posted by Space Coyote at 10:06 AM on June 22, 2004

Adobe has a semi-monopoly on all areas of workflow in the world of publishing in general.

True. When was the last time you saw and ad for Photoshop? I know a few people who work at Adobe, and they don't even bother marketing some of their products, because they're so sure every pro-graphics artist is going to buy them.
posted by grumblebee at 10:29 AM on June 22, 2004

last time I checked PDF was an open format. Anybody with a copy of OpenOffice can create PDFs

Do you make PDFs with OpenOffice/StarOffice? Or even export directly in MS Office? That's a definite rarity-- in practice, the bulk of people print to distiller even if they're using a capable program.

I'm one of those people if file-size or full acrobat compatibility is an issue.
posted by Mayor Curley at 10:42 AM on June 22, 2004

Or they use one of the free distiller tools such as PDF995, which is basically a packaged copy of Ghostscript, an open-source PostScript clone.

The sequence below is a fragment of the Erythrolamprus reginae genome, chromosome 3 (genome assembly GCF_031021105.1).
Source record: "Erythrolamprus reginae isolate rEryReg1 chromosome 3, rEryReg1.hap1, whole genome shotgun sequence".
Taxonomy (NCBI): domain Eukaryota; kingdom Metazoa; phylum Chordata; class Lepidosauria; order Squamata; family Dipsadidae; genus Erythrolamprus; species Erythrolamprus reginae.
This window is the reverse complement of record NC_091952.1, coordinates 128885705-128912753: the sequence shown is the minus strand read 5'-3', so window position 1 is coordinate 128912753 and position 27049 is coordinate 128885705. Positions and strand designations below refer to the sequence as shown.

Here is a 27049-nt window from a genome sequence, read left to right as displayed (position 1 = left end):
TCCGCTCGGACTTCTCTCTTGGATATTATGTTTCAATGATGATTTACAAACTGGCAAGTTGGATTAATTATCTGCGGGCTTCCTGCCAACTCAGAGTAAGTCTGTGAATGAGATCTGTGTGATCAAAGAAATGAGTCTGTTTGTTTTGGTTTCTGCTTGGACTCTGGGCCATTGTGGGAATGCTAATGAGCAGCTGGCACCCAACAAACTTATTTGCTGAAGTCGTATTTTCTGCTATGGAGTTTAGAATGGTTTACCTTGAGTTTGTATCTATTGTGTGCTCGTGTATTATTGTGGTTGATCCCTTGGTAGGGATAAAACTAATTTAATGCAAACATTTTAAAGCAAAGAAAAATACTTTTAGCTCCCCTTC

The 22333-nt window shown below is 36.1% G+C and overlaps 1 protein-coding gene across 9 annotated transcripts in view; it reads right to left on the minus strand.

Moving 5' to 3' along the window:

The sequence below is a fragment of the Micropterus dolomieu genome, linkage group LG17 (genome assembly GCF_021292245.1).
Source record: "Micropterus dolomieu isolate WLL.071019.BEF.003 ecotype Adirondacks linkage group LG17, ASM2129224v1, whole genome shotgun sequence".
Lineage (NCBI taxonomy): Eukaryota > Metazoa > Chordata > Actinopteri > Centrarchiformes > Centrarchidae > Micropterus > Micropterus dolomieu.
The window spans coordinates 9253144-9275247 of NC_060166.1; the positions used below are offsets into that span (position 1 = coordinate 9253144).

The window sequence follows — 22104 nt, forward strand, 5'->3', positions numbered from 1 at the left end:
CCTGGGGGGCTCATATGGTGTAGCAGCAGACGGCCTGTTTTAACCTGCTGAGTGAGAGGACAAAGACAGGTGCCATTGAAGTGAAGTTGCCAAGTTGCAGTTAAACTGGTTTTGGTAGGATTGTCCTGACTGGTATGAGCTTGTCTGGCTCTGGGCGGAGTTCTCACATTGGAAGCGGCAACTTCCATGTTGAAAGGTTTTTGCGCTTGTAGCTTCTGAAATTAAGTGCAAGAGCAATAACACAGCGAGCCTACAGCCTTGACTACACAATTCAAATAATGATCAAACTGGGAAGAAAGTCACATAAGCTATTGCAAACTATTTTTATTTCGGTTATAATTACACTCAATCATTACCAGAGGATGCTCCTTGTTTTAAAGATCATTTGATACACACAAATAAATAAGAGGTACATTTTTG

Few are aware of Apple's and Microsoft's alliance to break Adobe's PostScript monopoly, which at the time added hundreds of dollars to the price of a laser printer. Microsoft contributed a PostScript clone called TrueImage. Apple's contribution was a font format called TrueType. TrueImage didn't go anywhere because Adobe reduced the licensing costs for PostScript, pulling a Microsoft on Microsoft (although the company I worked for did have a TrueImage-based 1200 DPI laser printer, one of the first affordable ones). But TrueType managed to take hold and is now basically the standard PC font format.
posted by kindall at 11:16 AM on June 22, 2004

the bulk of people print to distiller

that must be for some defintion of "people" like "people in design" surely? we (sw development) use pdf to exchange software design docs, for example, because it's relatively platform neutral, and i doubt most people here have heard of distiller (i've heard of it, but have never used it).